MAY 13, 2021 12:30 PM PDT

Virtual Platform eMindful to Lead Mindfulness Education Initiative for Mental Health Awareness Month

WRITTEN BY: Ryan Vingum

May is Mental Health Awareness Month, and with it comes increased efforts to raise awareness about the prevalence and stigma surrounding mental health. Initiatives are widespread to help people recognize, understand, and seek solutions for their own mental health. These efforts are all crucial, given that mental illness continues to rise globally.

This year, the company eMindful is using its virtual platform and resources to launch a campaign focused on helping the global workforce learn about and improve their own mindfulness skills.

eMindful provides virtual programs aimed at improving mindfulness and the overall mental health of individuals and people in the workplace. They offer several services, including live, virtual interactions, hours and hours of fresh video content on topics like anxiety and mindful sleep meditation, and more comprehensive programs to help individuals learn about the challenges they face and how mindfulness could help overcome them.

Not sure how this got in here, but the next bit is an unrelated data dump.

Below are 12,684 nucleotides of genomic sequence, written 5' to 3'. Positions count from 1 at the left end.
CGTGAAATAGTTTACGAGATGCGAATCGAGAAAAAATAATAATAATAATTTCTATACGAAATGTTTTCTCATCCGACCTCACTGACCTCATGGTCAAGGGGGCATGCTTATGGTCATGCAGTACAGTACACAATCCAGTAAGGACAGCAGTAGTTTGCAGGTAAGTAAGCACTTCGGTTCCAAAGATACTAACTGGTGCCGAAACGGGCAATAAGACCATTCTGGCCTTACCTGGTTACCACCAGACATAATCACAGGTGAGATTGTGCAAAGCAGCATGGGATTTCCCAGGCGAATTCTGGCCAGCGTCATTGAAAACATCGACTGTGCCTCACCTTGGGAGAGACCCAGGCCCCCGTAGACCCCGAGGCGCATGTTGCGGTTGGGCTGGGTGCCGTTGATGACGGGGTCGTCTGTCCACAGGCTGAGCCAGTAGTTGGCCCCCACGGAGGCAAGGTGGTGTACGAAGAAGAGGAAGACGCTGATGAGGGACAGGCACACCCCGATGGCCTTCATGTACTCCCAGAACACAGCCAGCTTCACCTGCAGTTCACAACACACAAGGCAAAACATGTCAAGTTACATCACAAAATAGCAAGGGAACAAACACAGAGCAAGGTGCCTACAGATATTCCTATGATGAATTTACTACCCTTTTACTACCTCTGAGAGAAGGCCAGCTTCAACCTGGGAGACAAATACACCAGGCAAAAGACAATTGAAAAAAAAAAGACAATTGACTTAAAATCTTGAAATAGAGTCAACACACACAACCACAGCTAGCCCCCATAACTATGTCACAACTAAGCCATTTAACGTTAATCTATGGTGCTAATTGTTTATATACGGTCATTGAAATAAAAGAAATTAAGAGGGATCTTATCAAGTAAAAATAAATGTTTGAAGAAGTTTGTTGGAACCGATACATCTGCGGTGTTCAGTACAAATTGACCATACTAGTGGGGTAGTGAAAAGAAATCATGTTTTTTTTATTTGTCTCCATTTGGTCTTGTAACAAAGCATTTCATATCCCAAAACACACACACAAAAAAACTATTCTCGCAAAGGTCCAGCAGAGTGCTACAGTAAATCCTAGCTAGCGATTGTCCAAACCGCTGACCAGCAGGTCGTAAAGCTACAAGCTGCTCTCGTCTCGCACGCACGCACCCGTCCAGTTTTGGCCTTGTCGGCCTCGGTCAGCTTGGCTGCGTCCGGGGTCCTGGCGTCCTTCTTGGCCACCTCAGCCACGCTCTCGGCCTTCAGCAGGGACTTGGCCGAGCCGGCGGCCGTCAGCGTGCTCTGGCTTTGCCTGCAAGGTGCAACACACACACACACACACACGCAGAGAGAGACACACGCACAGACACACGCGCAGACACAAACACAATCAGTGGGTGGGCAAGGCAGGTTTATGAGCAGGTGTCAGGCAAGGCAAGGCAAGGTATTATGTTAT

This year, eMindful is focusing on building live mindfulness sessions through its platform to help participants become more adept at 3 specific mindfulness skills identified in a tool called the eMCC, a validated framework that identified key mindfulness skills. The framework was recently published in the journal Mindfulness

The eMCC identified the following mindfulness skills:

  • Awareness
  • Focus
  • Cognitive Flexibility
  • Curious Observation
  • Turning Toward
  • Attitudes of Mindfulness
  • Accessing Wise Mind
  • Relaxation

Specifically, eMindful will focus on developing virtual spaces for participants to work on improving their Focus, Awareness, and Attitudes of Mind. During Mental Health Awareness month, participants will be able to earn incentives by participating in eMindful’s virtual sessions as they work to understand how these 3 skills can help them learn to manage their own mental health. 

"Someone with major depression needs to acquire different skills than someone with social anxiety does," Dr. Wolever said. "This framework sets the stage for us to use tailored mindfulness practices to treat specific, targeted skill deficits associated with clinical conditions."

Source: PR Newswire

About the Author
  • Writer and teacher with a background in professional writing and communication. Experience in higher education and writing for patient education and recruitment in the clinical research industry.
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